This cheeky little piece from Sr. X peers down at you. His pieces always have an air of the surreal about them – an exaggerated detail that makes it slightly unsettling – this dude’s four eyes being the perfect example. 

Take a left onto Penge Green, turn left onto the High Street then take a left onto Southey Street. 

Southey Street 

Elno
Elno

This surrealist piece by Elno is perched just on the corner of Southey Street. 

Walk down Southey Street. 

Dreph Street Art Penge
Dreph

I’ve been creepin’ on Dreph’s pieces for a while – I think this piece shows you why. 

Sophie Mess
Sophie Mess

You’ll find this punchy floral piece by Sophie Mess right next to it. 

Turn into the alley leading to Southey Brewing behind you.  

An eye-catching piece by Stink Fish. This colourful work by Dharma is a few paces further down the alley, as are these ones by Mr Christa, WRDSMTH and Airborne Mark. 

Retrace your footsteps along Southey Street back onto the High Street. Cross onto the other side of the High Street, turn left and then almost immediately right into a small alley. 

Unnamed Alley 

Walk down the alley. 

Another one by Aspire – this time a fox on a royal blue backdrop. Next to it, you’ll find the delicately-rendered Fragile by 0707. 

Follow the alley as it turns left, opening up into a small road. Turn left onto Maple Road. 

Maple Road 

Artist unknown
Artist unknown
Curioser art penge
Dave Plants and Curioser

Look under the awnings of Taylor & Abel and you’ll find this piece – artist unknown. Peek around the corner on the hoardings over the building next to it to see this stunner by Dave Plants and Curiouser. 

Walk along Maple Road. 

Woskerski
Woskerski

You’ll have to keep a sharp eye for this piece by Woskerski as it will be behind you as you walk along Maple Road. 

Ant Carver Penge
Ant Carver

Carry on further down to spot this work by Ant Carver in his distinctive pastel style. 

Empowering by Elno and LourS
Empowering by Elno and LourS

A few more paces will take you to this one Empowering by Elno and LourS from the WOM Collective. 

Turn left onto Padua Road. 

Padua Road 

Walk down Padua Road to find a veritable glut of pieces clustered together. 

Though they each have their own distinct style, they work incredibly well together, playing off each other to form a cohesive whole. I love the dog peeping over the wall! Works from right to left by Atila, Fiya 101 and Fat Cap Sprays and Dotmaster – dog by Irony.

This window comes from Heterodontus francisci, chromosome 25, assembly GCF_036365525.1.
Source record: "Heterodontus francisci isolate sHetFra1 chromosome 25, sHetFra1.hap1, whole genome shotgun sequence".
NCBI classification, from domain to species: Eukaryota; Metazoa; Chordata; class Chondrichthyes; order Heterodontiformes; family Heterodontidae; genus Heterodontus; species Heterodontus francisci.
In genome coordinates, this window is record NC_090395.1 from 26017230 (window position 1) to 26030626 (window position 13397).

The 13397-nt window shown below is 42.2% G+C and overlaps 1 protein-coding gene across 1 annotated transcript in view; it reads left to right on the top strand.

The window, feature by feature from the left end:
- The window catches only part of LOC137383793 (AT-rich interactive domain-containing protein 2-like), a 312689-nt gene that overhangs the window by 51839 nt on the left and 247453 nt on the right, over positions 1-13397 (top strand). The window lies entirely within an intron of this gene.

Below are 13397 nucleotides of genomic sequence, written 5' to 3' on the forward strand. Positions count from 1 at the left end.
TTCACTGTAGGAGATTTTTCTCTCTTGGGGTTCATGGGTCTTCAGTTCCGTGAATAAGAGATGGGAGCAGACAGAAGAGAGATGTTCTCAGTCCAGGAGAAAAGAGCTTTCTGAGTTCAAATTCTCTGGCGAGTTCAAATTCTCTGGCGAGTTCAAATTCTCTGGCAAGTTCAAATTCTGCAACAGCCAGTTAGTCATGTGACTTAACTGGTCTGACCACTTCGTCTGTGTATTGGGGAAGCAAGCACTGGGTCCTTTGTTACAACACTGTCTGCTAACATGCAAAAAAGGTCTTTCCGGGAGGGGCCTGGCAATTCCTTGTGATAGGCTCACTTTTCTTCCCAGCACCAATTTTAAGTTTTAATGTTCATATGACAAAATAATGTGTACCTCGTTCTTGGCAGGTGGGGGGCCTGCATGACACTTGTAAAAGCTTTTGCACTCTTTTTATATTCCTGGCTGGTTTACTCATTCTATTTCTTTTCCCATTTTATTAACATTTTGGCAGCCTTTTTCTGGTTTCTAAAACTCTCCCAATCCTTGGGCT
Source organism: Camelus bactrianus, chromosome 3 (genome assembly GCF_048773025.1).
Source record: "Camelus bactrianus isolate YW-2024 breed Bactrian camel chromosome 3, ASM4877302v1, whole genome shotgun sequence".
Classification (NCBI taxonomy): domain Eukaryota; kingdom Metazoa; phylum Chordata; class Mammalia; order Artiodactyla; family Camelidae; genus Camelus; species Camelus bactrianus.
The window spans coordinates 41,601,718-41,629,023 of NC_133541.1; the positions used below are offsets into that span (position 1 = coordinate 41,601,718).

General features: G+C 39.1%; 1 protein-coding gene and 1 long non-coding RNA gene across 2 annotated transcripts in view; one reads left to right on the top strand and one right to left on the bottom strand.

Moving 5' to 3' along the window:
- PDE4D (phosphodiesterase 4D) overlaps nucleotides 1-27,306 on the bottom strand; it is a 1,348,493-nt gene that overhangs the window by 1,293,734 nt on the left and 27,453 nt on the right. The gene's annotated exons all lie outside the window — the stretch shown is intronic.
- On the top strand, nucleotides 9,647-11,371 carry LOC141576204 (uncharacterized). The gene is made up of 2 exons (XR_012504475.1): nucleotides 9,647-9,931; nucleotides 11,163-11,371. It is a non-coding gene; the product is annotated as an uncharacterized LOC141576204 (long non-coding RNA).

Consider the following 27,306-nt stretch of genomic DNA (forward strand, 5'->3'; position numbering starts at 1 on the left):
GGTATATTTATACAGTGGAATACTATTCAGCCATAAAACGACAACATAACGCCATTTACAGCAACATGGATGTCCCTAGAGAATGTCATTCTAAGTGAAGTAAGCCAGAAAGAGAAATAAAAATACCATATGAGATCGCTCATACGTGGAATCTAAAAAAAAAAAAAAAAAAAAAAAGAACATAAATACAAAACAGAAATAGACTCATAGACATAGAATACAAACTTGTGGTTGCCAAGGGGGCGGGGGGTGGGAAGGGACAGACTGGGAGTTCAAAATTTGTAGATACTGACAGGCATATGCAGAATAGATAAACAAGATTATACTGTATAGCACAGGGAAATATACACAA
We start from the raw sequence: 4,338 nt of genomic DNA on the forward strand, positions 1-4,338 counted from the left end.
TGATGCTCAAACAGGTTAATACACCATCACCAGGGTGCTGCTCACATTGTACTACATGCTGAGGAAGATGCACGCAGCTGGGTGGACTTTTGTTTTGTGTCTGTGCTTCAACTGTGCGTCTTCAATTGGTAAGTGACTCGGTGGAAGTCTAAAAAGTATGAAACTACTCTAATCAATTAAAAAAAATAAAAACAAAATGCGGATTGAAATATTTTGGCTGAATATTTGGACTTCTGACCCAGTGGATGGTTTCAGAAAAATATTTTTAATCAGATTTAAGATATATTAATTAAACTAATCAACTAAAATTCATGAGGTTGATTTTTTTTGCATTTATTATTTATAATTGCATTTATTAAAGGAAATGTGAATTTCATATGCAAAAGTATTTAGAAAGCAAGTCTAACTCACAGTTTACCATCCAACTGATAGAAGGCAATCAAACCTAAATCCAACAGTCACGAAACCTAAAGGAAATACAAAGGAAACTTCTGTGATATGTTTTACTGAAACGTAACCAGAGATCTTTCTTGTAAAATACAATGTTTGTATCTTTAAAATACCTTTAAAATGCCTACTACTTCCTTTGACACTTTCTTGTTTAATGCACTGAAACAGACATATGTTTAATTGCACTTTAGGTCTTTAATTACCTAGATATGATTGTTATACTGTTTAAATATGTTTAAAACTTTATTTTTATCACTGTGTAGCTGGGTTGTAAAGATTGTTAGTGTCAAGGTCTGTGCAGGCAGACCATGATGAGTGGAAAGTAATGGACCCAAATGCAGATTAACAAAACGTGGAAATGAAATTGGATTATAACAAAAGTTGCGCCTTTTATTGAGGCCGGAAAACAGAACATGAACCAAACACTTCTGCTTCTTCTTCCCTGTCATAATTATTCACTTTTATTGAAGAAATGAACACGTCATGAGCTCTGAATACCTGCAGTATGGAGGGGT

Walk to the end of Padua Road and turn left onto Croydon Road. Turn left onto Evelina Road. 

Evelina Road 

Tokyo Street Racers Dan Kitchener Penge
Tokyo Street Racers by Dan Kitchener

As soon as you turn into Evelina Road, you’ll spot this arresting piece Tokyo Street Racers by Dan Kitchener. 

Turn left into the alley next to it. 

Woman in a haze of smoke by Irony and a rather startled looking hare by Dzia. 

Walk back onto Croydon Road, turn left and then turn right at the cross roads to walk along High Street. Turn right into a small alley next to Stitch to Stitch. 

It’s no street art walk around London without a piece by Mr Cenz – one of my favourite – not to mention one of the most prolific graphic artists in the city. There’s one of his signature abstract women down this alley, along with this eagle and egg by Aspire and this unafraid young woman – artist unknown. 

Turn back onto the High Street, retrace your footsteps to the crossroads and turn right onto Green Lane (which later turns into Thesiger Road). It’s quite a walk down to the next piece but it’s worth it. 

Thesiger Road 

Zabou
Zabou

Here we are – the penultimate piece and another one by Zabou. Time your visit after dark and you’ll see the way that Zabou has cleverly used the light on the building to represent the glare from the girl’s phone. 

Retrace your steps partway along Thesiger Road and turn right onto Parish Road, turn left onto Bycroft Road, left onto Penge Lane and right onto Queen Adelaide Road. Turn left onto St John’s Road. 

St John’s Road 

And here we are! The last pieces of the day – a social distancing statement from Forrest Gump by Trust Icon and a flowery piece by Artista. 

Turn left at the end of St John’s Road to walk back to Penge East Station.

Penge Street Art Map 

The map directions are in two sections as Google doesn’t let you go past J!

Practical Information and Tips for Exploring the Street Art in Penge 

  • This walk starts and ends at Penge East Station – trains depart four times an hour in each direction to London Victoria and Bromley South. 
  • The walk takes about 2.5 hours – if you have longer, I’d recommend having a stroll around a few more streets, there’s so much around Penge and neighbouring areas of Sydenham, Anerley and Crystal Palace you could walk all day and find new pieces around almost every corner. 

Looking for more London Street Art Guides? Read These…

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Street Art London